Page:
On February 13, 1999, at 1235 central standard time, a Cessna 188 tail-wheel equipped agricultural airplane, N8295G, was substantially damaged during landing roll at the Alexandria International Airport, Alexandria, Louisiana. The commercial pilot, who was the sole occupant, was not injured. Visual meteorological conditions prevailed and a flight plan was not filed for the 14 Code of Federal Regulations (CFR) Part 91 positioning flight which originated from Winsboro, Louisiana, approximately 1115.

During a telephone interview conducted by the investigator-in-charge, the pilot stated that one week prior to the accident, he flew the airplane to a private strip in Winsboro, Louisiana, for scheduled maintenance repairs. One of the maintenance discrepancies noted was "difficulty steering the aircraft to the right without the use of the right brake." On the following Saturday, the pilot went to pick up the airplane and fly it back to its home base in Alexandria. The pilot stated that the mechanics told him that they adjusted the steering cables to the tail wheel. While taxiing to the takeoff area, the pilot noticed that he still needed to use some right braking to steer to the right, but elected to takeoff and return to Alexandria.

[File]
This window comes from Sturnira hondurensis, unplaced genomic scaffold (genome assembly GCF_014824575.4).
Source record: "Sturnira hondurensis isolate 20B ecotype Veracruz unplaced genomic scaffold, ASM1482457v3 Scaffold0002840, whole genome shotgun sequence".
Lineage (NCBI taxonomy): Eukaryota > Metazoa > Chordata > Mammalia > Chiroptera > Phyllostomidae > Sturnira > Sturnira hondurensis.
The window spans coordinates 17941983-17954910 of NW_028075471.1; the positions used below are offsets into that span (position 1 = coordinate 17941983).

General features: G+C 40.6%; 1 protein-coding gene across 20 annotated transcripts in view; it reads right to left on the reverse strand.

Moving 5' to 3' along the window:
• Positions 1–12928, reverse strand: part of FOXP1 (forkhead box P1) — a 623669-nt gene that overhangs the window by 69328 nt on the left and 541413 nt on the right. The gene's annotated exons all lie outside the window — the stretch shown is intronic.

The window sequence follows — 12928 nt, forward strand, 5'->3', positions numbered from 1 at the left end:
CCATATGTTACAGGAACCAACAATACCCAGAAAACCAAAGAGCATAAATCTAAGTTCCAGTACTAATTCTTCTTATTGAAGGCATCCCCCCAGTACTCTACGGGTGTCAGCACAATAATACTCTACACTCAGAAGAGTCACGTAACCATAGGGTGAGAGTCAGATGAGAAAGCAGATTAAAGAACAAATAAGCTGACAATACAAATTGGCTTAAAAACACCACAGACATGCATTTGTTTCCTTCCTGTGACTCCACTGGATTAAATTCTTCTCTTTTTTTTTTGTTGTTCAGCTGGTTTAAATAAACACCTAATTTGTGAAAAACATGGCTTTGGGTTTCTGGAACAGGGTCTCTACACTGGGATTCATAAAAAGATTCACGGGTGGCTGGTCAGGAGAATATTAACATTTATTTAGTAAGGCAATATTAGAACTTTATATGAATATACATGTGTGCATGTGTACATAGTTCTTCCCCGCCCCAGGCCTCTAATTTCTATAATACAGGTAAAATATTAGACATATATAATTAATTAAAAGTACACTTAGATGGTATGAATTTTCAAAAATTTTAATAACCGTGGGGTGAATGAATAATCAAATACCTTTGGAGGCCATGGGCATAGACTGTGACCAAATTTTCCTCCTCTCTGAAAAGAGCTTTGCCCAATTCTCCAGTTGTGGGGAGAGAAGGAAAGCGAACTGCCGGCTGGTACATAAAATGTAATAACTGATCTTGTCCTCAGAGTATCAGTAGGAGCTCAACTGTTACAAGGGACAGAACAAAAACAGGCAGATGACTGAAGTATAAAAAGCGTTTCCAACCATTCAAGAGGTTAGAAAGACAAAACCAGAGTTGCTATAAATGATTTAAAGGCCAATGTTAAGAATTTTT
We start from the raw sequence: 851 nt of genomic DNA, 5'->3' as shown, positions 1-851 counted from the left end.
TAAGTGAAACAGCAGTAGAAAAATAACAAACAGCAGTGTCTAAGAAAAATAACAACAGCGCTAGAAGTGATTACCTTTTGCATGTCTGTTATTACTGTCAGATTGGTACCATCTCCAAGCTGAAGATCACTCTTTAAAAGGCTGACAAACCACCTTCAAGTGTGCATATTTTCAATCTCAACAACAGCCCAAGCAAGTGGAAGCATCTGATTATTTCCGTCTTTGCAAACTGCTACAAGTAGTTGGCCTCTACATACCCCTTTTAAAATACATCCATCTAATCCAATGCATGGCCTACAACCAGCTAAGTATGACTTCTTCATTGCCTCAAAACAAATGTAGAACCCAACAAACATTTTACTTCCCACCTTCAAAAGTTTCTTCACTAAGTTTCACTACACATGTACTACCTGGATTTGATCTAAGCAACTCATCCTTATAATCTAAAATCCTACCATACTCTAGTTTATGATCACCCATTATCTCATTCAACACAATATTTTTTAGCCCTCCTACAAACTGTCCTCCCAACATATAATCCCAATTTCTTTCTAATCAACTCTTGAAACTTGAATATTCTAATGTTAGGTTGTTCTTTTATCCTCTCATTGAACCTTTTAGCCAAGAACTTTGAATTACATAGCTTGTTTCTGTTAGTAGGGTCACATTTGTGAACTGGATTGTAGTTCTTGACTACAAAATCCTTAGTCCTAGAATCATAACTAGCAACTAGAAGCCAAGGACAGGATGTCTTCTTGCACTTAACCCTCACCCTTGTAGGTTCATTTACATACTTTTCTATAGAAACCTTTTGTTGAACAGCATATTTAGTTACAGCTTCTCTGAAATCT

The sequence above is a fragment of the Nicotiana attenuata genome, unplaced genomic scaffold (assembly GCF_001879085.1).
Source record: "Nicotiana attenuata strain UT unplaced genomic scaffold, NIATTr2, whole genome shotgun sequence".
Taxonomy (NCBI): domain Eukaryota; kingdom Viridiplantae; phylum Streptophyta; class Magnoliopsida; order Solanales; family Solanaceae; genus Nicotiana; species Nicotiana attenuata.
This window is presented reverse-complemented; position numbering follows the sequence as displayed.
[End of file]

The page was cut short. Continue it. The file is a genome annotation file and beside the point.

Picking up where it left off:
The pilot was cleared to land on runway 36 at the Alexandria International Airport. The pilot stated that the winds were reported by the tower controller as being from 350 degrees at 6 knots. He added that the wheel-landing was uneventful, however, "at 40 mph, the tail started to come down and the airplane made a sharp 90 degree turn to the left." The pilot attempted to compensate for the left turn with the right rudder to no avail. Before the pilot could compensate with right braking, the right main landing gear collapsed and the right wing impacted the runway.

The right main landing gear separated, the spray pump was partially separated, and the right wing sustained structural damage.

At the time of the accident, the pilot had accumulated 3,169 hours of total flight time, of which 450 hours were in agricultural aircraft. The pilot stated that the majority of his tail-wheel experience was in a Cessna 188.

Examination of the tail-wheel equipped airplane was conducted by a FAA certified mechanic under the supervision of an FAA inspector. According to both the mechanic and the inspector, no anomalies were found in the tail-wheel steering system that would have prevented normal operation of the airplane.

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